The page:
The Financial Industry Regulatory Authority (FINRA) is a not-for-profit organization authorized by the U.S. Congress to protect investors and ensure market integrity through effective and efficient regulation of broker-dealers. It writes and enforces rules governing the activities of more than 3,800 broker-dealers representing more than 600,000 brokers, examines firms for compliance, fosters market transparency, and educates investors.
Every day, FINRA oversees up to 75 billion market events—99 percent of equities trades and 65 percent of options trades in the United States—applying data analytics to uncover insider trading and other strategies used to gain an unfair advantage. FINRA recently moved a key part of its technology infrastructure to Amazon Web Services (AWS), adopting AWS Lambda serverless computing to make data validation more efficient.
FINRA’s Order Audit Trail System (OATS) is part of an integrated audit trail of order, quote, and trade events for all National Market System (NMS) stocks and over-the-counter (OTC) equity securities, and is used to monitor the trading practices of member firms. FINRA uses OATS data, along with other market data, to create the life cycle of each order—from receipt or origination through execution or cancellation—and monitor trading practices of member firms. Broker-dealers must submit daily electronic OATS data to FINRA, adding up to more than 50,000 files. As soon as data is received, FINRA validates it to ensure it is complete and correctly formatted according to a set of more than 200 rules. The system performs up to half a trillion validations each day. Processing demand varies significantly over time and can double or triple in response to market conditions that drive higher trading volumes.
To arrive at the right solution to host OATS, FINRA needed to perform an in-depth comparison of potential architectures. Three proofs of concept were built to test various options: Apache Ignite running on Amazon Elastic Compute Cloud (Amazon EC2); Apache Spark with Amazon Elastic MapReduce (Amazon EMR); and AWS Lambda. Data demonstrated that AWS Lambda was the right choice for the validation application based on criteria including scalability, data partitioning, monitoring, performance, cost, and maintenance requirements. “We have an overall organizational goal of moving to a real-time processing model,” says Tim Griesbach, senior director of technology at FINRA. “In addition to meeting our other criteria, AWS Lambda was a good fit for that long-term vision.”
Security was a critical component of the selection process. “We have very stringent data-protection requirements,” says Griesbach. “Our security team worked closely with AWS to review infrastructure, software, and services and found we could build our system in a way that complied with those requirements.” These standards include encryption of data in motion—which prevents FINRA from using plain HTTP connections to transfer information—as well as at rest using server-side managed key encryption.
FINRA developed the solution in only three months, including testing to ensure the system could handle peak loads. Data is ingested into Amazon Simple Storage Service (Amazon S3) via File Transfer Protocol (FTP). AWS Lambda functions perform the validations. FINRA repurposed part of the original validation architecture as a controller for AWS Lambda processes. The controller runs on Amazon EC2 and manages both data feeds coming into AWS Lambda and notifications going out of it.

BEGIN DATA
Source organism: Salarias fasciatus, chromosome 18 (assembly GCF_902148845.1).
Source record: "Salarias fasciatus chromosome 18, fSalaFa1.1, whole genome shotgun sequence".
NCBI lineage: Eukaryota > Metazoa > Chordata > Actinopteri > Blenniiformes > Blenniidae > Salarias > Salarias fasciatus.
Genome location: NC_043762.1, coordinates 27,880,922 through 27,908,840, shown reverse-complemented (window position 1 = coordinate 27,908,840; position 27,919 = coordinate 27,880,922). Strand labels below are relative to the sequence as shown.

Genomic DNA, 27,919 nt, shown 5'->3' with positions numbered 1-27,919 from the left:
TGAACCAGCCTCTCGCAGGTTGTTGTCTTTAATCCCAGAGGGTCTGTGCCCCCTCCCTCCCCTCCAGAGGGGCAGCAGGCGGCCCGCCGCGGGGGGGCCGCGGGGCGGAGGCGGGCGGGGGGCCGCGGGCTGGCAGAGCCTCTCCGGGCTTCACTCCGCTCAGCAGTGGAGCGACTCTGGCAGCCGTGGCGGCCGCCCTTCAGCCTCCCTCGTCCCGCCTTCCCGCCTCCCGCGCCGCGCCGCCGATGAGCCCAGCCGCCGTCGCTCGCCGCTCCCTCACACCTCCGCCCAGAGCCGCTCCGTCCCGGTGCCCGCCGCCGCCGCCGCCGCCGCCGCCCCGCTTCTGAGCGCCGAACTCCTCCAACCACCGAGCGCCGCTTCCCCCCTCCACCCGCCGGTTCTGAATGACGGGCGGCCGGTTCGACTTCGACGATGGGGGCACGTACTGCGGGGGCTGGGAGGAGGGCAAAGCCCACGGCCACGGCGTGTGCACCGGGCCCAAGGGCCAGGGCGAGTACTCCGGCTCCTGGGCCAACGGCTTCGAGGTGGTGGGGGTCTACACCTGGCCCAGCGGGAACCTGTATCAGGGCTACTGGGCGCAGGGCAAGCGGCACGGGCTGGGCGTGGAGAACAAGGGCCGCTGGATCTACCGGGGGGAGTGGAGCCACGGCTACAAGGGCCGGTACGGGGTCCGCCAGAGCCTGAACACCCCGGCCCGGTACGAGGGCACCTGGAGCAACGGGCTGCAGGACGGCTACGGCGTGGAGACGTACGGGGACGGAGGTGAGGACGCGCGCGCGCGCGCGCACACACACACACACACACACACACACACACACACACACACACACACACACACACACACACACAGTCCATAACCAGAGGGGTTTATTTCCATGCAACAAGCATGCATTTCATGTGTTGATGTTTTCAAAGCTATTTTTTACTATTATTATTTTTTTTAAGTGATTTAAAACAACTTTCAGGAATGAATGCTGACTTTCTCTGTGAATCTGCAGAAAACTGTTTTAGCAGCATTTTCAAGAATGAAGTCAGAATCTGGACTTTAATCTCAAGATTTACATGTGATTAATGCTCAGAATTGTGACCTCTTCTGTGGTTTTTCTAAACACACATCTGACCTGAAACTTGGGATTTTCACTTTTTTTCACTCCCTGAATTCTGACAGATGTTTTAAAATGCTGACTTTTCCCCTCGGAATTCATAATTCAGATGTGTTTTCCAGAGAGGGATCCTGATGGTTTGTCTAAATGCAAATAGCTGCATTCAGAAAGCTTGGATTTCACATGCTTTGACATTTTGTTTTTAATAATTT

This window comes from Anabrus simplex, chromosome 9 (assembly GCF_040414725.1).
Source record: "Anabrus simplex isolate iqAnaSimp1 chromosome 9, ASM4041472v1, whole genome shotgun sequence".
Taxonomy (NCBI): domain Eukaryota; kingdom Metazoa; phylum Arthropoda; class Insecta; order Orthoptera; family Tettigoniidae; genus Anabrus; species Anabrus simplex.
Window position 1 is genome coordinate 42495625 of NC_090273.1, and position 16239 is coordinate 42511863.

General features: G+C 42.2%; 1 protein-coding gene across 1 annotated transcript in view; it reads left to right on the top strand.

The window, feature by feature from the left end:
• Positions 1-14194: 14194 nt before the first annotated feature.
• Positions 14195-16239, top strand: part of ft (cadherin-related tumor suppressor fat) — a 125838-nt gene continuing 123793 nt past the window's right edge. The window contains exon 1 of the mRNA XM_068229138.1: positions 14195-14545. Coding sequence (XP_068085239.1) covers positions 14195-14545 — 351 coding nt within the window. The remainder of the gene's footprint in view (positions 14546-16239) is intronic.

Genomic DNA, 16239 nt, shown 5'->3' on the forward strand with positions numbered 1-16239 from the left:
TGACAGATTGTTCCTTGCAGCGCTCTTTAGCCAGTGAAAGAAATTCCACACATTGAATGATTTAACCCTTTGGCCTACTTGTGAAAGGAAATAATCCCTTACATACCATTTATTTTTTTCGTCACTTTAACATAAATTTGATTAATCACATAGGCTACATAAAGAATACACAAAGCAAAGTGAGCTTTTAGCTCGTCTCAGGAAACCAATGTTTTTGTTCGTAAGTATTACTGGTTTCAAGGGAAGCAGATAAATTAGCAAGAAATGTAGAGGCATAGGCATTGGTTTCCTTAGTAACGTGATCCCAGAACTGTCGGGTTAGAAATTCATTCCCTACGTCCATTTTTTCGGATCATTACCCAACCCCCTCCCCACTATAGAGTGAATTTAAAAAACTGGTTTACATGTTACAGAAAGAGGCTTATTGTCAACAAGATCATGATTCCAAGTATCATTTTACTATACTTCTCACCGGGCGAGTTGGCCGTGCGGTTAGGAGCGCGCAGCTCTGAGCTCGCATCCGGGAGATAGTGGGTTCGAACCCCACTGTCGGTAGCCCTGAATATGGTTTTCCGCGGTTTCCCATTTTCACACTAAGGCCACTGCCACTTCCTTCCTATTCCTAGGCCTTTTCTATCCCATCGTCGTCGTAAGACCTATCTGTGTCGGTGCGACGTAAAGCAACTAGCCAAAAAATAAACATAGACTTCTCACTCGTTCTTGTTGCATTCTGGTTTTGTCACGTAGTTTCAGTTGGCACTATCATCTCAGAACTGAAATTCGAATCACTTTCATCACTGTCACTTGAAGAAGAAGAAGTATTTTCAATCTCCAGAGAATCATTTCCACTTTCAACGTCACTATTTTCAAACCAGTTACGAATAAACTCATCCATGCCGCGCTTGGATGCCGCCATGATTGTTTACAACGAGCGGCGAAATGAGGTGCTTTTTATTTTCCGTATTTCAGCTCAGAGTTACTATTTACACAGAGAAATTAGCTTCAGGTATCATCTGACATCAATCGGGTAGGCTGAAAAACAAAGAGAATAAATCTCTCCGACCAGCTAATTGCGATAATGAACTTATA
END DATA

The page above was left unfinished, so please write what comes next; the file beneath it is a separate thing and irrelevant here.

The controller also manages external data sources. In addition to data submitted by broker-dealers, the validation system uses reference data, such as stock symbol reference files. The controller ensures the data queue continues running even when some tasks are paused pending the retrieval of external sources, and the company takes advantage of AWS Lambda data-caching abilities to reduce processing time whenever possible.
The system relies heavily on messaging to coordinate services, using Amazon Simple Queue Service (Amazon SQS) for input/output notifications. In addition, FINRA uses Amazon Virtual Private Cloud (Amazon VPC) to partition the system into separate test and production accounts to protect the live-validation process from errors.
“Using AWS Lambda, we’ve increased cost efficiency by a factor of two,” Griesbach reports. “We only pay for what we use, and we don’t have to manage on-premises server infrastructure.” The organization has achieved significantly faster processing times. Rohit Malhotra, technical project manager at FINRA, says, “With our previous system, validation results were returned to broker-dealers within three minutes on average, and up to seven minutes at peak times. With serverless processing based on AWS Lambda, we are returning results in less than one minute regardless of volume.” Additionally, the organization is able to provide more detail about data errors to broker-dealers.
FINRA plans to adopt AWS Lambda serverless computing for the entire solution by replacing the controller with microservices. It is also looking to move other applications to the cloud such as web applications, data processing, and analytics. Using AWS Lambda means FINRA can work more effectively with broker-dealers and more efficiently fulfill its mission of keeping markets transparent and fair for all.